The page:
Formerly known as NeXT (New X-ray Telescope) and then as Astro-H, Hitomi (meaning "pupil of the eye") now flies high above Earth’s atmosphere, joining six other X-ray space observatories in studying the hot and violent universe. Hitomi’s unique view will help astronomers trace the evolution of galaxy clusters and peer through thick clouds of dust and gas to investigate the growth history of black holes.. Credit: JAXA

Last week the Japanese space agency JAXA launched the satellite Astra-H. It is Japan’s largest space telescope ever, it will observe radiation with really high energy – X-rays and gamma radiation – emitted from black holes and giant galaxy clusters.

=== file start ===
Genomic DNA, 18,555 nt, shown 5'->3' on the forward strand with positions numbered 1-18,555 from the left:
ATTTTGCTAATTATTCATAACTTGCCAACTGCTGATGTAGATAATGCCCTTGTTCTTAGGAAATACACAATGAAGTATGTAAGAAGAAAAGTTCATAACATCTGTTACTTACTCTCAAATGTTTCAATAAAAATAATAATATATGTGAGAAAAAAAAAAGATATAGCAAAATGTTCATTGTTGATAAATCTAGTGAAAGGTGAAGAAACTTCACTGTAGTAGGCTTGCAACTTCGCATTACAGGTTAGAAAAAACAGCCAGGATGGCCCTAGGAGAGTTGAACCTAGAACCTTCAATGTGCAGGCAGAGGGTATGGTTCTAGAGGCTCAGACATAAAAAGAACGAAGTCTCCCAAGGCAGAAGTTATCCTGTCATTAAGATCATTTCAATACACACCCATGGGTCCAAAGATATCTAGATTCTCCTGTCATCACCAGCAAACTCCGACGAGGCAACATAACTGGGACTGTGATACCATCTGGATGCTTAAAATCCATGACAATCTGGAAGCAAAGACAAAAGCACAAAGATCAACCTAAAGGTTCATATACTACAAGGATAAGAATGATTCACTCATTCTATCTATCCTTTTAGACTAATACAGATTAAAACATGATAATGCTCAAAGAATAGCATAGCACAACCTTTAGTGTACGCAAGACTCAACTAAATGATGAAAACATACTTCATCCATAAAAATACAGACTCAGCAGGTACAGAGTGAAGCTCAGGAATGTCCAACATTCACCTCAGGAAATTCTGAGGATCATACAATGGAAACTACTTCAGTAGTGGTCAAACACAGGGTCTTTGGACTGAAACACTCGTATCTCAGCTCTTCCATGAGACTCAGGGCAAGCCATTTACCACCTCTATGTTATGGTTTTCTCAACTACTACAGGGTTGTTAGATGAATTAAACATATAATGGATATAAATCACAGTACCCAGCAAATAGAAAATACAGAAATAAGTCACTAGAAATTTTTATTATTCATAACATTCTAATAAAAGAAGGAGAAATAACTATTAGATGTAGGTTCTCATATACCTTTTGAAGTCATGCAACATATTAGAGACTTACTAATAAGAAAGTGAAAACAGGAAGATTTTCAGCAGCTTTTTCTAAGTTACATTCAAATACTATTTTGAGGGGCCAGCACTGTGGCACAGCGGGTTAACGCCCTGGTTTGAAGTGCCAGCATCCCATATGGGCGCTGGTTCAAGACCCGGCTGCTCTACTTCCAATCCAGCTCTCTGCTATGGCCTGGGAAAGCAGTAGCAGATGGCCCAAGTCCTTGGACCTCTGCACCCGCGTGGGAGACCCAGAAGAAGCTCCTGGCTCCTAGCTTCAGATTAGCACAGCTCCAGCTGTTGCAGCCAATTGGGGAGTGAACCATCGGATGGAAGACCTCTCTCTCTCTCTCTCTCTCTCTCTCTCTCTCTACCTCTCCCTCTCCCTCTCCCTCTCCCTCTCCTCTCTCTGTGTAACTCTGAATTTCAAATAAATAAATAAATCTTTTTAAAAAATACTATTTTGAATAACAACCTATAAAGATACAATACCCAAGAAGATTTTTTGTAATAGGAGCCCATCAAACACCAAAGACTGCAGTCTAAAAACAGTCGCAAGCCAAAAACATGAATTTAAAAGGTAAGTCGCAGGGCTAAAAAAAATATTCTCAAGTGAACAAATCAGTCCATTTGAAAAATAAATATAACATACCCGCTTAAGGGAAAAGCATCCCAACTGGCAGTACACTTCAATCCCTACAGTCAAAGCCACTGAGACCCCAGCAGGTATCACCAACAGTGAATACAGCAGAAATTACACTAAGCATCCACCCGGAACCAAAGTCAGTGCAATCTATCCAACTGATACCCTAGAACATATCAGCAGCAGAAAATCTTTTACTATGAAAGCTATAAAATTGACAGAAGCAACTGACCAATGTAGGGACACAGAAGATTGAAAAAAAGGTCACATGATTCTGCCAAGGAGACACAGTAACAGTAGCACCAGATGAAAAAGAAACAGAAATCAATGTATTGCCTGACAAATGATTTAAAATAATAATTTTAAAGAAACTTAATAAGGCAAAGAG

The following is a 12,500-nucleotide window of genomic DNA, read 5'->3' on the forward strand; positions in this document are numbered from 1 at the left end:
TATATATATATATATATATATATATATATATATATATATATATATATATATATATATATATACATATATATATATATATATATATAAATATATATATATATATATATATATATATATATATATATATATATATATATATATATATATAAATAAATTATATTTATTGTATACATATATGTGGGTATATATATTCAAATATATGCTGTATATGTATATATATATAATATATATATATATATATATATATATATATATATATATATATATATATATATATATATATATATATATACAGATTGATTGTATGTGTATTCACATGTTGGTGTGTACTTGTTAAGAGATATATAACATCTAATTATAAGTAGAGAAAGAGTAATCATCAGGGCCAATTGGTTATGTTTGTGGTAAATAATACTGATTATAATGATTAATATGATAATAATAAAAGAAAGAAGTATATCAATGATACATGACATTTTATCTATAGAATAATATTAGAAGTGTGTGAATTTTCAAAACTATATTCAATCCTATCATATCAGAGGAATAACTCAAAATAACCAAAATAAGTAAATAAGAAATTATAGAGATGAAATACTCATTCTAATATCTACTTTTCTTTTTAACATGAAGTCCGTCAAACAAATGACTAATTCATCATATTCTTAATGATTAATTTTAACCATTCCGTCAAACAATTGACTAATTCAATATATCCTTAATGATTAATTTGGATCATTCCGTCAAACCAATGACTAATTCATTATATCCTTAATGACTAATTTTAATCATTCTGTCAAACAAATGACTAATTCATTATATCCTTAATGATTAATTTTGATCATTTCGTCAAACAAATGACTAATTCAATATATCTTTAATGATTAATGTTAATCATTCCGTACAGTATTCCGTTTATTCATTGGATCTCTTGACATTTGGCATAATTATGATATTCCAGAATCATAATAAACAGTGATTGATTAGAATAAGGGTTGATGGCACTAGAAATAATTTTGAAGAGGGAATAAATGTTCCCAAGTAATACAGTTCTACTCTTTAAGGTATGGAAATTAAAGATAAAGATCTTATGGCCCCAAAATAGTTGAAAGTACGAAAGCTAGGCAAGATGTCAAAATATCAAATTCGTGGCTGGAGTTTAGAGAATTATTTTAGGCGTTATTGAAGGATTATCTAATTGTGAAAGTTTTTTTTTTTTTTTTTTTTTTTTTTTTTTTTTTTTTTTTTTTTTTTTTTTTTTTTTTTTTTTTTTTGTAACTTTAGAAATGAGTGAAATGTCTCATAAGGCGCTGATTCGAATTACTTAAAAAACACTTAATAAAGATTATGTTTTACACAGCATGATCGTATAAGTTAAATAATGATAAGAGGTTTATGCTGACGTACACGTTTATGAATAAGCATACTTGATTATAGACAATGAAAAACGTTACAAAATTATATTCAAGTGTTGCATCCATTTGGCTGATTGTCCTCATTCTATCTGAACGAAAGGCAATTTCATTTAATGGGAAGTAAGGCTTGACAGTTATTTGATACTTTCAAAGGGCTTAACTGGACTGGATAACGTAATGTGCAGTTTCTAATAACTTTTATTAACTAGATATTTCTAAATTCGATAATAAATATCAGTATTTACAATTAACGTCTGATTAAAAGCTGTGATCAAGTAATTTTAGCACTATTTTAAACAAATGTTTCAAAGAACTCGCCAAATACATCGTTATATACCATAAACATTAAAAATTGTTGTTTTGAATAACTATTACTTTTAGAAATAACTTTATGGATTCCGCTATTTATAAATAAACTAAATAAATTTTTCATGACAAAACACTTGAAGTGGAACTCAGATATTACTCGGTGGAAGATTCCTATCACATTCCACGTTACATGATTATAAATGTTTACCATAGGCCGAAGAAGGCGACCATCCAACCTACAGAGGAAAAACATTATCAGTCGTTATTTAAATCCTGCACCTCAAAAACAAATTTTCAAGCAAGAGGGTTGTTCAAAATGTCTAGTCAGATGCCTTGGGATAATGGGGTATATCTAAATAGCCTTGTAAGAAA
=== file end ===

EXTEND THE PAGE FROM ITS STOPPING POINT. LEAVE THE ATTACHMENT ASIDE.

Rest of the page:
Astro-H is Japan’s third attempt to launch an X-ray telescope. A rocket failed and crashed shortly after launch in the year 2000, the telescope Astro-E was completely destroyed. Five years later the satellite Suzaku was launched, but it had problems with the helium gas which was used to cool a particular part of measuring equipment on board, making it unusable. W


ith Astro-H, the researchers have remade the design of the helium tank and the telescope is now ready for launch.

Astro-H JAXA